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Lung Cancer Treatments

There are three main types of treatment for lung cancer. Your doctor will determine which type is best for you, based on the type and stage of the lung cancer you have. Treatments may be used individually, or in conjunction with one another for more aggressive approaches.

Curative Surgery

A lung cancer surgeon (thoracic surgeon) will perform surgery in the early stages of lung cancer to remove a tumor, surrounding lymph nodes, and tissue. This is called wedge resection. If the surrounding tissue is found to be cancerous, more of the lung may need to be removed (segmental resection). If the cancer is extensive, a lobe of your lung may be removed (lobectomy), or an entire lung (pneumonectomy) may be removed. This procedure greatly increases the chance of survival for some cancer types.

Palliative Surgery

The location of a tumor might cause pain in certain areas of your body. It could also make breathing difficult. The function of palliative surgery is to remove the tumor to make you more comfortable.


Chemotherapy is referred to as a systemic therapy, because it uses strong drugs to slow or kill cancer cells throughout the whole body. The drugs can be taken orally, in pill or liquid form, but are usually administered intravenously. The dosage and length of treatment varies, but can be prescribed as often as daily, and for as long as years, depending on the type of lung cancer and your response to the treatment. The drawback of chemotherapy treatment is that it damages healthy cells as well as cancerous ones and can cause numerous side effects such as hair loss, nausea, and vomiting.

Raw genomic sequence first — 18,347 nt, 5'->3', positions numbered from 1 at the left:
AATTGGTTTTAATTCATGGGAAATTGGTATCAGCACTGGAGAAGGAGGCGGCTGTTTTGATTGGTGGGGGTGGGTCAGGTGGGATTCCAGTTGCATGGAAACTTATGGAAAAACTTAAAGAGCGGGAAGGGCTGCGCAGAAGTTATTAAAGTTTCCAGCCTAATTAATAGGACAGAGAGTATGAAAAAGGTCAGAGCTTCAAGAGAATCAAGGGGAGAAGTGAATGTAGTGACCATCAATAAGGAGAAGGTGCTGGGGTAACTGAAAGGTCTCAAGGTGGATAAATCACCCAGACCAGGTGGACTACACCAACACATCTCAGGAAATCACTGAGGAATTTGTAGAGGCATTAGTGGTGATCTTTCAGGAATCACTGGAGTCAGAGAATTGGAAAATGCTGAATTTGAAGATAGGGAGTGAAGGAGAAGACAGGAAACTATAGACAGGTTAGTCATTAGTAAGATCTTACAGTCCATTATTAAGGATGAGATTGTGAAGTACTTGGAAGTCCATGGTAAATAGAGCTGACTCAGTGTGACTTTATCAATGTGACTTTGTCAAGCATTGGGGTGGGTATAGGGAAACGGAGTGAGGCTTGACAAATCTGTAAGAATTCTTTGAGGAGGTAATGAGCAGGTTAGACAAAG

Radiation therapy uses high-energy rays to reduce or kill cancer cells. Radiation can be focused to specific areas, decreasing the possibility of damaging healthy cells. The doses are administered over a period of weeks or months. This can be the main treatment for some patients, while others will receive it to kill cancer cells that remain after surgery.

Targeted Drug Therapy

Targeted drug therapy is a newer treatment. It uses drugs that zero in on defects within the cell that make it cancerous.

Bevacizumab (Avastin)

Bevacizumab disables tumor growth by preventing it from creating a new blood supply. Research has shown that bevacizumab can help people with advanced lung cancer when it was used in combination with chemotherapy.

Erlotinib (Tarceva)

Erlotinib blocks the chemicals that signal cancer cells to grow and divide. Erlotinib is used for people with certain cancers who haven’t been helped by chemotherapy.

Supportive Care

Supportive care, or comfort care, is suggested when the prognosis isn’t promising and your chances for recovery are slight. Treatment is aimed at easing any pain and discomfort of symptoms, rather than stopping the cancer. Supportive care might include the help of a therapist or social worker to address emotions, along with pain and symptom management.

Content licensed from:

Written by: the Healthline Editorial Team
Medically reviewed on: Jul 29, 2010: Gregory Cosby

This feature is for informational purposes only and should not be used to replace the care and information received from your health care provider. Please consult a health care professional with any health concerns you may have.
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